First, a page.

Many bright Brookville students have made their way to Pittsburgh's Carnegie Mellon University to continue their studies. An academic area increasingly popular at the renowned school is robotics, where students can learn more about how automation can change and improve lives.
The recent fatal motor vehicle accident involving a driverless vehicle in Arizona shook researchers around the nation, but perhaps especially so in Pittsburgh, the site of early driverless tech experiments.
A robotics professor at Carnegie Mellon recently gave a talk at the Pennsylvania Automated Vehicle Summit in Pittsburgh about how to make autonomous vehicles safe for other motorists.
Professor Phil Koopman is a pioneer in driverless tech and said he's been wondering when the day would come that an autonomous vehicle was involved in a fatal crash. "It seems sooner than I had expected," he said.
Because of Koopman and his peers, Pittsburgh is one of the hubs of driverless technology. He was recently asked by PennDOT to form an autonomous vehicle task force with his safety team at the National Robotics Engineering Center at Carnegie Mellon.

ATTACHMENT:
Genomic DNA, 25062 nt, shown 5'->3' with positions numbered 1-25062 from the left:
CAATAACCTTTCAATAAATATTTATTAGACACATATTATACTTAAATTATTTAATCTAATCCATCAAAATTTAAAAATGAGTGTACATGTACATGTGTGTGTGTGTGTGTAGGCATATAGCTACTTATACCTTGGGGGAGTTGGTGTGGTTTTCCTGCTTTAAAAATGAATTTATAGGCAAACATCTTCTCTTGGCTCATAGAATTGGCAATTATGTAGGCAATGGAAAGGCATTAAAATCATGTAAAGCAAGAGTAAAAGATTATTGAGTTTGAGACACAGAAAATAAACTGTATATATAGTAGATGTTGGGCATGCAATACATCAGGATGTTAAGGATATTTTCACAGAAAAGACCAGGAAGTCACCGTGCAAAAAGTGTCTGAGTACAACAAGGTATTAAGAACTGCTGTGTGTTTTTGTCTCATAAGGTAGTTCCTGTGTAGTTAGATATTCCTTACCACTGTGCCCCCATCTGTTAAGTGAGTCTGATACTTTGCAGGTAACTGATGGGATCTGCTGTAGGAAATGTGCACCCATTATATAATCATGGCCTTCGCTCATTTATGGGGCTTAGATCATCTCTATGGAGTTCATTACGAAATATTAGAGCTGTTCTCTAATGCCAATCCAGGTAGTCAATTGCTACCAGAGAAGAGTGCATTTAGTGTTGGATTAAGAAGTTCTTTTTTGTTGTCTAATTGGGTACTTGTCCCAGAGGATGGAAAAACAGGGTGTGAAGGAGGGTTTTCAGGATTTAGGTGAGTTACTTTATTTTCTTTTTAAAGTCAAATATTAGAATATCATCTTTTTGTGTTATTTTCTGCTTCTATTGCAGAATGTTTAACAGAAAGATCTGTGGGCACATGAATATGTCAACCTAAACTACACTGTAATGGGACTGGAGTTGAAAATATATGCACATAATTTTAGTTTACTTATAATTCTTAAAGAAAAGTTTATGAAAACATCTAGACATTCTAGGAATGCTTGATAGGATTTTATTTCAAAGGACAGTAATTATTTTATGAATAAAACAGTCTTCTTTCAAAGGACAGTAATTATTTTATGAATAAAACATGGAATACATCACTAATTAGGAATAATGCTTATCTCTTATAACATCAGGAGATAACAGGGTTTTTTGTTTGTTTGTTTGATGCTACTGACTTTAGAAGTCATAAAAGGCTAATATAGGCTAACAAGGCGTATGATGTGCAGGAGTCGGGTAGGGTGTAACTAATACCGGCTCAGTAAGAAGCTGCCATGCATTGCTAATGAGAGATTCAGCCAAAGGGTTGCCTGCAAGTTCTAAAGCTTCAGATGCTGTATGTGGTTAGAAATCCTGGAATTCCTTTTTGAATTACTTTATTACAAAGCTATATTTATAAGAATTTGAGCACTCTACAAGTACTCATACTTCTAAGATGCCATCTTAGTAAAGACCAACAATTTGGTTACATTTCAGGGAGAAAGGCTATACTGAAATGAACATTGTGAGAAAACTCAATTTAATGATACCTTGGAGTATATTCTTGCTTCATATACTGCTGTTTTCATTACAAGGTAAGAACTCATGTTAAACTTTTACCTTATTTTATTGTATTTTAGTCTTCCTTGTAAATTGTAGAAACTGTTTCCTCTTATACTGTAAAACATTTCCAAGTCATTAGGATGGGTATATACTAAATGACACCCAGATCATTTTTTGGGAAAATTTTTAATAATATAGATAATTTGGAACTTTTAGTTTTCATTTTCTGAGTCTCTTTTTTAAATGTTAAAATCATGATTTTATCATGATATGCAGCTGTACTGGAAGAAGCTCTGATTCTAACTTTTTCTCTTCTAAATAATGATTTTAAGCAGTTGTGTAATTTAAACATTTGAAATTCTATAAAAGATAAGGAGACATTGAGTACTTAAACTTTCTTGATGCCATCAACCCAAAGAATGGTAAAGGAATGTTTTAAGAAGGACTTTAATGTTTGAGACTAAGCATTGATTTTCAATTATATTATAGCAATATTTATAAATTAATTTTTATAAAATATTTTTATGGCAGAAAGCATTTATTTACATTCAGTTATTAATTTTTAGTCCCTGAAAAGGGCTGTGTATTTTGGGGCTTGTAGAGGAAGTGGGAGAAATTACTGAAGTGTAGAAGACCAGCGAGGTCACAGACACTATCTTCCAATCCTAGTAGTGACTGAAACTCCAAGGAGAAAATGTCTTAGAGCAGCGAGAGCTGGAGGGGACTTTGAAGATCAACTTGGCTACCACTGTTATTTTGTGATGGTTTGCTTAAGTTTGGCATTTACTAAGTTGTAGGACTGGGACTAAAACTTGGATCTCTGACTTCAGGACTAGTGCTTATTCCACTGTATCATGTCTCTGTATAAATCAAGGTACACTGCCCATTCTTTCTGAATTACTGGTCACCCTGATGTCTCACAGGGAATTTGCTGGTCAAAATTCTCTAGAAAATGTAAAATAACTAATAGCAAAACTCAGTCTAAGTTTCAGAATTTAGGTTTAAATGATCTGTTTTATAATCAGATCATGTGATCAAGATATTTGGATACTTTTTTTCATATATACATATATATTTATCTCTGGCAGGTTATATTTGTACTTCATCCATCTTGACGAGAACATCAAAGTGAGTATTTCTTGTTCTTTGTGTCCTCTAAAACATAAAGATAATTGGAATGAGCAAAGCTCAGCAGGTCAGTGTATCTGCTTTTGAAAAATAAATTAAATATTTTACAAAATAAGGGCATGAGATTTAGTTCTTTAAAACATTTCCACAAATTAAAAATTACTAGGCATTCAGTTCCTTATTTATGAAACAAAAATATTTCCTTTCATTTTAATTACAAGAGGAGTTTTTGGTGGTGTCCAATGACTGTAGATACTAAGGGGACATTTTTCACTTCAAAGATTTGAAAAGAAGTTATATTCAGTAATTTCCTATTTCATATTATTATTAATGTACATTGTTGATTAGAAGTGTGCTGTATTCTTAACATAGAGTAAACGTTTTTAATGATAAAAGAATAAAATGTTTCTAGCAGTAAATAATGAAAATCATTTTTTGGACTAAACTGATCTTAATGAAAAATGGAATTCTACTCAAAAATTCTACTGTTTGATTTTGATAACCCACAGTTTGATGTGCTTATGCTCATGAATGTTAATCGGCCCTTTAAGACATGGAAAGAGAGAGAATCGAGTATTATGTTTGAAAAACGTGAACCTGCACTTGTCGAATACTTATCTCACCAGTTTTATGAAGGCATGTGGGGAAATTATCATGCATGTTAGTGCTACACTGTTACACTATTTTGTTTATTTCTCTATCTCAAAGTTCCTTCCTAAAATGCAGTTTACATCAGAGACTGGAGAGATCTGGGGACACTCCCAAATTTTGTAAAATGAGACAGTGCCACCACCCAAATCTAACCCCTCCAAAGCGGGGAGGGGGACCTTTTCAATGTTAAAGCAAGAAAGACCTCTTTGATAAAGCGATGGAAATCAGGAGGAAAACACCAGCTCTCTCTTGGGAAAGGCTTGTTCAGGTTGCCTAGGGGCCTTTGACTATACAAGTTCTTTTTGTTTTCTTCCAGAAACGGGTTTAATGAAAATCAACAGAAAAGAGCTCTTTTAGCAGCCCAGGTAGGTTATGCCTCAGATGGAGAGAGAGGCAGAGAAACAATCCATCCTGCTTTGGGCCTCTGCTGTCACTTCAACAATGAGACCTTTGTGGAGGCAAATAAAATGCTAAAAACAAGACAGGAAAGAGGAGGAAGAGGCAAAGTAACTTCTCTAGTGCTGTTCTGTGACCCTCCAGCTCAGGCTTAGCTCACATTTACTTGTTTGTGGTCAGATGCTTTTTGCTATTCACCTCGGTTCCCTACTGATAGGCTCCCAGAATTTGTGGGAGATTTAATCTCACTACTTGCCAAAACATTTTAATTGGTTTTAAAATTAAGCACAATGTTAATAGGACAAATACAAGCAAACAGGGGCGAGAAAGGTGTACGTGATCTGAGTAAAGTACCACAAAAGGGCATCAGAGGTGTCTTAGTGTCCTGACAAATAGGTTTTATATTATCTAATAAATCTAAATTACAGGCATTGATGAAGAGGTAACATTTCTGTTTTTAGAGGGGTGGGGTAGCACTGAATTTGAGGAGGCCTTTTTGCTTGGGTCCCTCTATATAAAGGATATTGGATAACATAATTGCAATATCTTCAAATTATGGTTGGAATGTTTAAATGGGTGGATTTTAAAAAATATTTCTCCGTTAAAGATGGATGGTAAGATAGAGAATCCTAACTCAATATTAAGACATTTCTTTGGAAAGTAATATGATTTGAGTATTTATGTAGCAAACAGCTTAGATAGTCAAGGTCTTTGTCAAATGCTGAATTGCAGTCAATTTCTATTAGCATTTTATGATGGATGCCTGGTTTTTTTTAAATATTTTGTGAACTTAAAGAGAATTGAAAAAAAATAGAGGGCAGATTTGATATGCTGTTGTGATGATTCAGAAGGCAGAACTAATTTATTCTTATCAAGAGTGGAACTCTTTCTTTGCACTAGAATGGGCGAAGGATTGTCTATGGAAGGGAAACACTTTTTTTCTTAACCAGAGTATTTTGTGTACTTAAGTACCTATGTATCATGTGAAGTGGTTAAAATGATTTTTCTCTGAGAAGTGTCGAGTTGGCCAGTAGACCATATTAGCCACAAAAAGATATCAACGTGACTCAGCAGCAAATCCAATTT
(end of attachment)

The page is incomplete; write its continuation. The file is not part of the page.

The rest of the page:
Though PennDOT says the task force was planned before the fatal pedestrian crash last month in Tempe, Arizona, the accident has added urgency to the group's mission.
The technology's advocates say it has the potential to eliminate car crashes, as well reduce our nation's dependence on fossil fuels and ease traffic congestion.
No one yet knows if autonomous vehicles will live up to the hype, but we do know that many Americans are hoping that researchers slow down the pace of integrating the vehicles into everyday traffic. While everyone is in favor of fewer crashes and the accompanying injuries and fatalities, few people are today satisfied that autonomous vehicles are ready to share the roads.
If you have been hurt in a motor vehicle crash, you can pursue maximum compensation from the person responsible with the help of an attorney experienced in personal injury litigation.